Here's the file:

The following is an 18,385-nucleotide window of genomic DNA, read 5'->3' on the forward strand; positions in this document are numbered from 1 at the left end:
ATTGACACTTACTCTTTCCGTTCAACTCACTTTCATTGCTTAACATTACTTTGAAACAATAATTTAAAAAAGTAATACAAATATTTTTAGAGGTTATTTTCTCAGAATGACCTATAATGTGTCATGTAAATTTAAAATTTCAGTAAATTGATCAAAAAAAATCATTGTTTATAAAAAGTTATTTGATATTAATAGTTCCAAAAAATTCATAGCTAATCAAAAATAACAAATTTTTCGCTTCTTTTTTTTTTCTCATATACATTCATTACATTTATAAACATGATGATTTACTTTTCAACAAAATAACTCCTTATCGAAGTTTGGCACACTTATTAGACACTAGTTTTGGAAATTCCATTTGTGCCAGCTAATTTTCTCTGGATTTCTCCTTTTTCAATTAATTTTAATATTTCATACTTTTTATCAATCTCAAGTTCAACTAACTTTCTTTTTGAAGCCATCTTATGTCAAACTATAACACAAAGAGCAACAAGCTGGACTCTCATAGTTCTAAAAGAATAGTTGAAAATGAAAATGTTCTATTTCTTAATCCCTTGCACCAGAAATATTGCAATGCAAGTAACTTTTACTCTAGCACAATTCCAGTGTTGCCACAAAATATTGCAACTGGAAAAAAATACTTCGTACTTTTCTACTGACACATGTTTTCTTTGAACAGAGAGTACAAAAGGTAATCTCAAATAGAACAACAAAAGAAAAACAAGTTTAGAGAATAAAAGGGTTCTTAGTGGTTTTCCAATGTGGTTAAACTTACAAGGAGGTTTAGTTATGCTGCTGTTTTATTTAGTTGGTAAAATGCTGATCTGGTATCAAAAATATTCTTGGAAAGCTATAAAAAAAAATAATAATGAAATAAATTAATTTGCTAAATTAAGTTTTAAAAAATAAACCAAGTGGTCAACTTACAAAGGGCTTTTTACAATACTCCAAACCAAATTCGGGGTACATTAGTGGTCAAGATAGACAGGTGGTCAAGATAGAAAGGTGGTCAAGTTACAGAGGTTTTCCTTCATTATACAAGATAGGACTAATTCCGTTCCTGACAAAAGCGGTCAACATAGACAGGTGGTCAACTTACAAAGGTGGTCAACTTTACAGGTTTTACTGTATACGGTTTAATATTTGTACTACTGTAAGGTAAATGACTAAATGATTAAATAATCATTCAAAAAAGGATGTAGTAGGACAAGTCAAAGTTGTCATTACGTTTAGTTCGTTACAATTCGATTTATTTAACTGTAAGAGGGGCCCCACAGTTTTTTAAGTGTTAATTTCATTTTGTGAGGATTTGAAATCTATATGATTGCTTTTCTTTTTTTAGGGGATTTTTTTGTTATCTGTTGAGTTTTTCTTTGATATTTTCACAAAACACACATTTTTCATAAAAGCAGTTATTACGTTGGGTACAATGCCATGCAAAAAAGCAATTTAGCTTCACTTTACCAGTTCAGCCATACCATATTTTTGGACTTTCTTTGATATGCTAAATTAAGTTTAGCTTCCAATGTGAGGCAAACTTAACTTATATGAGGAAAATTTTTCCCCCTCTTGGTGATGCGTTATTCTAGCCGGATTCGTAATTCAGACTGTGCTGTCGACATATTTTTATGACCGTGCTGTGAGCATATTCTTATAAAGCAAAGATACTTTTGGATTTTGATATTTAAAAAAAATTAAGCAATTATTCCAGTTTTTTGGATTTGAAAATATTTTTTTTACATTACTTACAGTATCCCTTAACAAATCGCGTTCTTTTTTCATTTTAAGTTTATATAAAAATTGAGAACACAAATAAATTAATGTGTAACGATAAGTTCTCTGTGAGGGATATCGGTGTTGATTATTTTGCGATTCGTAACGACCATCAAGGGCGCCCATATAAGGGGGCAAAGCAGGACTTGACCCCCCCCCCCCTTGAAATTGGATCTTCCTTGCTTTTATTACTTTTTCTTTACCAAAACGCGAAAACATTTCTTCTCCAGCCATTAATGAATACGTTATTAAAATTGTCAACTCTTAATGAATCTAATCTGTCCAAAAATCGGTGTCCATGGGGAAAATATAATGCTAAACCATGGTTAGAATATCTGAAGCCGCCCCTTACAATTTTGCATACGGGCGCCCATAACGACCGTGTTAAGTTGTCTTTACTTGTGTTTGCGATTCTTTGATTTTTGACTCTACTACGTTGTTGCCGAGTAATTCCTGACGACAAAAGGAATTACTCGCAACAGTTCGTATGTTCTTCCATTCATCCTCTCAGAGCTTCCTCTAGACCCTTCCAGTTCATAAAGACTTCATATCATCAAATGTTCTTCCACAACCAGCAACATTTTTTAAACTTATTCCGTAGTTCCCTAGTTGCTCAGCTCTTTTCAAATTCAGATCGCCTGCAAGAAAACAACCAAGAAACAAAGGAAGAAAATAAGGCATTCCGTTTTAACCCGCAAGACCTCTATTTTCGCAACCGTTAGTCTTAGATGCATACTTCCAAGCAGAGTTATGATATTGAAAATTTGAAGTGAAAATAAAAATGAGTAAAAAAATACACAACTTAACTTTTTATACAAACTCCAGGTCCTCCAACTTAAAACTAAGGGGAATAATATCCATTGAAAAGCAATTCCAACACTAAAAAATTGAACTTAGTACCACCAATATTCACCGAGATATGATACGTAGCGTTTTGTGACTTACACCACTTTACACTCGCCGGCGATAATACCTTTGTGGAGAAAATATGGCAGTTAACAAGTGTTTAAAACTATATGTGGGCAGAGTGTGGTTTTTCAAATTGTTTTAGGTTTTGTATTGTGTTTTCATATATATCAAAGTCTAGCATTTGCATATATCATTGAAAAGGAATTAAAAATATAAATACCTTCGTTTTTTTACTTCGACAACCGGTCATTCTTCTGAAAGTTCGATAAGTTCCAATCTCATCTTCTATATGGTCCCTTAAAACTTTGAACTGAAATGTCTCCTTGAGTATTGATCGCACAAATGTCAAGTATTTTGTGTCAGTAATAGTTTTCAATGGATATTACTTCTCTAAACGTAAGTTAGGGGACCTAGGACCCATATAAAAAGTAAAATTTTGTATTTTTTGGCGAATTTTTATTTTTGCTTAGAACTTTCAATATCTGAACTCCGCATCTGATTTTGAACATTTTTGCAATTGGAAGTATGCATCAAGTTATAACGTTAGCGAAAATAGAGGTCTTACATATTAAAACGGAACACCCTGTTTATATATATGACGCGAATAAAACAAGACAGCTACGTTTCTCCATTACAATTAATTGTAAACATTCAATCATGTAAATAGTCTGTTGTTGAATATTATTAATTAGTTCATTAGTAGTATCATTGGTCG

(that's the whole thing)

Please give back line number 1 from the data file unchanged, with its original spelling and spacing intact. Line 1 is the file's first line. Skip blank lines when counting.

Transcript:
The following is an 18,385-nucleotide window of genomic DNA, read 5'->3' on the forward strand; positions in this document are numbered from 1 at the left end: